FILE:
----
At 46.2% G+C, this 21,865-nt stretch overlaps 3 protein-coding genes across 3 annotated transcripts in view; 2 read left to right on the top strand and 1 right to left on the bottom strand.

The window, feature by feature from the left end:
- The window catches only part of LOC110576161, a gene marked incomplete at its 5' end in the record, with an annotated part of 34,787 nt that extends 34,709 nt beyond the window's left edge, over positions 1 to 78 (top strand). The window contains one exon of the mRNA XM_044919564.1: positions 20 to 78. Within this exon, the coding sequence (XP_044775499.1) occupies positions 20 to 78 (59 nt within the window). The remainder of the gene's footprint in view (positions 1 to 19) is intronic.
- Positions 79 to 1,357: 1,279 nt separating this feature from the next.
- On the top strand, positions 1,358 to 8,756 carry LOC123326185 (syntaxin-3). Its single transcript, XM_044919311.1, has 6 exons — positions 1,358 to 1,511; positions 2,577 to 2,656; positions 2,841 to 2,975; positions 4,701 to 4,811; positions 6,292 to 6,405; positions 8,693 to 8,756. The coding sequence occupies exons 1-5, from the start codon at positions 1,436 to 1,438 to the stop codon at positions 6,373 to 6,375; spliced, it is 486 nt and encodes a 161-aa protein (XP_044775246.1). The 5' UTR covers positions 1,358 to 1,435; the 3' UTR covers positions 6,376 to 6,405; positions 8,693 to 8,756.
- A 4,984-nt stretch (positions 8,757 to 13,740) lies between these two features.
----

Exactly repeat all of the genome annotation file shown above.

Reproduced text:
At 46.2% G+C, this 21,865-nt stretch overlaps 3 protein-coding genes across 3 annotated transcripts in view; 2 read left to right on the top strand and 1 right to left on the bottom strand.

The window, feature by feature from the left end:
- The window catches only part of LOC110576161, a gene marked incomplete at its 5' end in the record, with an annotated part of 34,787 nt that extends 34,709 nt beyond the window's left edge, over positions 1 to 78 (top strand). The window contains one exon of the mRNA XM_044919564.1: positions 20 to 78. Within this exon, the coding sequence (XP_044775499.1) occupies positions 20 to 78 (59 nt within the window). The remainder of the gene's footprint in view (positions 1 to 19) is intronic.
- Positions 79 to 1,357: 1,279 nt separating this feature from the next.
- On the top strand, positions 1,358 to 8,756 carry LOC123326185 (syntaxin-3). Its single transcript, XM_044919311.1, has 6 exons — positions 1,358 to 1,511; positions 2,577 to 2,656; positions 2,841 to 2,975; positions 4,701 to 4,811; positions 6,292 to 6,405; positions 8,693 to 8,756. The coding sequence occupies exons 1-5, from the start codon at positions 1,436 to 1,438 to the stop codon at positions 6,373 to 6,375; spliced, it is 486 nt and encodes a 161-aa protein (XP_044775246.1). The 5' UTR covers positions 1,358 to 1,435; the 3' UTR covers positions 6,376 to 6,405; positions 8,693 to 8,756.
- A 4,984-nt stretch (positions 8,757 to 13,740) lies between these two features.